To be sure of drinking a good espresso you need a blend made up exclusively of Arabica coffees to provide a harmonious, well balanced taste striking happy compromise between bitterness and acidity as well as imparting rich, fragrant aroma and full body. A further important characteristic is consistent quality batch after batch.

The Grinder

Espresso requires ground coffee varying from extremely fine powder to grains of about 1 millimeter in diameter. You can experiment with an adjustable grinder until you find the perfect setting (to allow an extraction time of between 15 and 20 seconds for home brewing). The dose measures that come with some grinders or a small measure are useful for ascertaining the exact dose of coffee (6 to 7 grams per cup).

The Machine

To prepare an espresso worthy of the name, machines for home use must be able to heat water up to 90 degrees C (194 degrees F) and to exert pressure equal to 9 atmospheres. Daily cleaning of the filter, filter holder, tubes and rubber seals is also important.

The Operator

Last, but not least, there is the human factor the coffee-maker's skill. Generally speaking, his or her main function is to follow the other three rules and to tamp down the coffee with just the right turn of hand. 4

If you check the footnote, you will find the address to write to for this free booklet from illy caffe. It has beautiful pictures and recipes for making perfect espresso and desserts using Expresso from international famous restaurants like a Tiramisu from Le Cirque (New York.) The booklet even has three different styles of my favorite dessert, a cup of Cappuccino. I top mine with Gazella Mexican Chocolate, for a rich top note.

I have invited award winning pastry chef Amy Handler of Boston's Amycakes to create some recipes especially for us, using espresso coffee. She has created five espresso desserts just for you, but it takes ten recipes to make them.

 

Steve's #18 Recipes:

Dessert Notes from Amy Handler, aka Amycakes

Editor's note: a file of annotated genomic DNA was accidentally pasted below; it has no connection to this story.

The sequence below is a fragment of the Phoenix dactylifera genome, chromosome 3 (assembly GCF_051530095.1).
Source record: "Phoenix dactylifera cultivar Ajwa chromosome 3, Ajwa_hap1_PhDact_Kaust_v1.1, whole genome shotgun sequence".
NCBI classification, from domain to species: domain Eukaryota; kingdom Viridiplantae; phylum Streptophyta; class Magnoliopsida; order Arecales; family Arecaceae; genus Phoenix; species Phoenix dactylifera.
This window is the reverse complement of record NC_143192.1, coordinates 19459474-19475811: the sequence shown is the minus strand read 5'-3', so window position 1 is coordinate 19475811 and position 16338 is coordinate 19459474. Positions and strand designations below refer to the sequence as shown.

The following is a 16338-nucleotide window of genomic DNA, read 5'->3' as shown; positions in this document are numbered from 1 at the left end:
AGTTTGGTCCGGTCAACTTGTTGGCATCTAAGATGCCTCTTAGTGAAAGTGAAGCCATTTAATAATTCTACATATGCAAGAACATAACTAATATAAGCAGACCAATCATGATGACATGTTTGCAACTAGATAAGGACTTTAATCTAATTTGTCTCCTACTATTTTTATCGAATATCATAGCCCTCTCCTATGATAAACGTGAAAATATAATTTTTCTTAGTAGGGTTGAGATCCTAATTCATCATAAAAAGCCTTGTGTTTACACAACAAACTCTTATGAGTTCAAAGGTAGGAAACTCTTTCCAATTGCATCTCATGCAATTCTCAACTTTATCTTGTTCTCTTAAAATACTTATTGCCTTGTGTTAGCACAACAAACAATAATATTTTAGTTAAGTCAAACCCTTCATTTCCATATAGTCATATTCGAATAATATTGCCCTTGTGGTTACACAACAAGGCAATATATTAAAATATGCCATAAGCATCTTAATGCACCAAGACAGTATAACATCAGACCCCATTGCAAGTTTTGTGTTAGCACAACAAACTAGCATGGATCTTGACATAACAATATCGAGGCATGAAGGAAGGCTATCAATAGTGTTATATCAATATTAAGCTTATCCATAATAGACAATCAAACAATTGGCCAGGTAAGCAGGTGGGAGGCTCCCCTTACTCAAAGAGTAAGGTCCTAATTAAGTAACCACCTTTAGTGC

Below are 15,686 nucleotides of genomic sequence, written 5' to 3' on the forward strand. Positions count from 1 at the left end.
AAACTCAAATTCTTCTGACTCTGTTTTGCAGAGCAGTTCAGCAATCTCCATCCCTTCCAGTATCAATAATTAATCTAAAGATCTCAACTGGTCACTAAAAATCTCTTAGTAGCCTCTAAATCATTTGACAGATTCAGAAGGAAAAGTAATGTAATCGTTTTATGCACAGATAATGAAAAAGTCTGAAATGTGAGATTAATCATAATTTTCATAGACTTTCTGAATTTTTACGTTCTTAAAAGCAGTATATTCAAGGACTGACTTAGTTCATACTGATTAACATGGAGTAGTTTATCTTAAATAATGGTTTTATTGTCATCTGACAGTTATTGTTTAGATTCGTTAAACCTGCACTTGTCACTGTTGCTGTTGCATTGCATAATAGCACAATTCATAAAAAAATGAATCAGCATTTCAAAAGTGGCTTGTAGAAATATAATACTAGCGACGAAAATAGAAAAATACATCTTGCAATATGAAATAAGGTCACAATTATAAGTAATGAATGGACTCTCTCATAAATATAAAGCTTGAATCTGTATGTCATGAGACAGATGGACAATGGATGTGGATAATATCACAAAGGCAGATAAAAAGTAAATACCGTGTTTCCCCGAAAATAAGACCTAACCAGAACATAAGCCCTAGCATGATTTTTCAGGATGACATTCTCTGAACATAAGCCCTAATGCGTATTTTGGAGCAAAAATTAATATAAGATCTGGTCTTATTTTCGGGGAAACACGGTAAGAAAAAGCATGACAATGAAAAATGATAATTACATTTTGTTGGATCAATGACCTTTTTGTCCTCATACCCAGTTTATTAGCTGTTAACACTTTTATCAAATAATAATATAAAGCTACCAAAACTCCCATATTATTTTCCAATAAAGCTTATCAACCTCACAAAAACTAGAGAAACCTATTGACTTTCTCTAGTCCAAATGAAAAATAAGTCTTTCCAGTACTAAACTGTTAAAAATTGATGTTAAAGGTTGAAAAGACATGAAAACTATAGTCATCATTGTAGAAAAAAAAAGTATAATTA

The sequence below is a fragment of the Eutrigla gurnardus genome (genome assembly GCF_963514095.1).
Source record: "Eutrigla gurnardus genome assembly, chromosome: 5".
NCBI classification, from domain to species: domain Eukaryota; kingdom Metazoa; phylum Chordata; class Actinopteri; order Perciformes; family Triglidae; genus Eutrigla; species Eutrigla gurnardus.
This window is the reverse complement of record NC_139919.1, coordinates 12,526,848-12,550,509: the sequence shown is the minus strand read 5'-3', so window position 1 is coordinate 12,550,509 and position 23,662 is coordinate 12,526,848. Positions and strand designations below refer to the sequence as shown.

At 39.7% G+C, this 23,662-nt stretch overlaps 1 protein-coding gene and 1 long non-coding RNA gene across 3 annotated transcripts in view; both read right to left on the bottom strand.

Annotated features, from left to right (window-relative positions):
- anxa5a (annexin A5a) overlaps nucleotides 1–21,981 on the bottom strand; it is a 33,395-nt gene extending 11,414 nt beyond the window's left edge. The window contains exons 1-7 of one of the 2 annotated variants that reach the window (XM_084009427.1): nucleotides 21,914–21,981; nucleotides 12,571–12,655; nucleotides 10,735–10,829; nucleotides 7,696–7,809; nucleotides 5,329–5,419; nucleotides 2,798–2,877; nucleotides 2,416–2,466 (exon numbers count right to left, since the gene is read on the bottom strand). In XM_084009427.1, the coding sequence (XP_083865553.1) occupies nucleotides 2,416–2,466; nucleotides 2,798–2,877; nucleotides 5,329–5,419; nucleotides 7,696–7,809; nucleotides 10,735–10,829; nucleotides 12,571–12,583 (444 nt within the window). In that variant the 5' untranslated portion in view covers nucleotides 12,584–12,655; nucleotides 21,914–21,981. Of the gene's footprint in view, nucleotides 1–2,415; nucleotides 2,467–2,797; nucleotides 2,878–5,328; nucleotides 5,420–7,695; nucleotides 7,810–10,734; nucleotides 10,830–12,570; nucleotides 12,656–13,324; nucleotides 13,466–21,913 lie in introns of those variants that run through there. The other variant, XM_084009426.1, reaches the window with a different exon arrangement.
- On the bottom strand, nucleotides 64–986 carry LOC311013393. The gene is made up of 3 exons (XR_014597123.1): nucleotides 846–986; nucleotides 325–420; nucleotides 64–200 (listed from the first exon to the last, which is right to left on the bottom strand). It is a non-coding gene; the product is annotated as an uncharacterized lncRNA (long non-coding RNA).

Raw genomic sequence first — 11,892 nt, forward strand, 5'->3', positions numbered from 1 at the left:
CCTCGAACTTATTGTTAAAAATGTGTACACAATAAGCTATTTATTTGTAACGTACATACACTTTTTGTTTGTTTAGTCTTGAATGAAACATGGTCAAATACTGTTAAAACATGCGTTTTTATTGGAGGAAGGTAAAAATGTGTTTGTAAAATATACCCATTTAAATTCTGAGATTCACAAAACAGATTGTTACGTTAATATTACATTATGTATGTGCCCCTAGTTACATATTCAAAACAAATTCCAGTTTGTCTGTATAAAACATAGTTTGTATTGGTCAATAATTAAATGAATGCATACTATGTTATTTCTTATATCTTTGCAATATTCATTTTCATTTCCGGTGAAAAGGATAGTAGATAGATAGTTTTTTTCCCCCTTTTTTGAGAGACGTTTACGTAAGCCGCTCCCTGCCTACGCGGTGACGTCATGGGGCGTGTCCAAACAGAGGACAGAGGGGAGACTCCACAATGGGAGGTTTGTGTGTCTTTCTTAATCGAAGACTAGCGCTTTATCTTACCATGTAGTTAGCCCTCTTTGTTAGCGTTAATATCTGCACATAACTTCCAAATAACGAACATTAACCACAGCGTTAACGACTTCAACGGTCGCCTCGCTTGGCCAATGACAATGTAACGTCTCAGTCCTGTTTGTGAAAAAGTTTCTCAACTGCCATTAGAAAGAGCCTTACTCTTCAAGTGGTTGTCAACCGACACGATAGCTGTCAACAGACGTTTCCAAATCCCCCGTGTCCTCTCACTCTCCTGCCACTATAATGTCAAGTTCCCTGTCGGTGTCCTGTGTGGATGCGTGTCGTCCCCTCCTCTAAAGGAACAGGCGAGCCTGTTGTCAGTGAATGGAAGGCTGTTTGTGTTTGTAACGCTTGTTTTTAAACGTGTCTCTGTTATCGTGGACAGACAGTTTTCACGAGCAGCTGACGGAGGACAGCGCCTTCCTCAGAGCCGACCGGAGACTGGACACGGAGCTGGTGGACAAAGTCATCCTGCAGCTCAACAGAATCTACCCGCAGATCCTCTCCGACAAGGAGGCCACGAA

Viennese Hazelnut Espresso Torte with White Chocolate Ganache

Espresso Cassata, Made with Brioche, Caffe Latte Inglesa
(Espresso Bread Pudding)

Caffe Latte Inglesa with Checkerboard and Bullseye Cookies
(Espresso Creme Caramel)

Banana Split Chocolate Dipped Bananas with Two Purées and Three Ices
(Raspberry & Mango Purées, 5 Spice Pear Sorbet, Maple & Espresso Sorbets.)

Bibliography

1. Illy, Andrea Viiani Rinantonio, Espresso Cofree, The Chemistry of Quality, pg 189 1995 Academic Press, London, San Diego 253 pp. This book comprehensively covers the current status of the chemistry and technology of espresso coffee. Written by leading coffee technology specialists this book is for professionals in the field.

2. Coe, Sophie D. And Michael D. The True History of Chocolate, p 33, Than1es and Hudson Ltd. London 1996

3. Illy, Andrea Viiani Rinantonio, Espresso Coffee, The Chemistry of Quality, pg 189 1995 Academic Press, London, San Diego 253 pp.

4. Illy, Francesco My Espresso, illy caffe, New York, 108 E. 16th St., NY NY 10003 booklet 77 pp., color illustrations recipes.

 

© 1996, Steve K. Holzinger. All rights reserved.

This page originally published as part of the electronic Gourmet Guide between 1994 and 1998.

Copyright © 2007, Forkmedia LLC. All rights reserved.

 
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Modified August 2007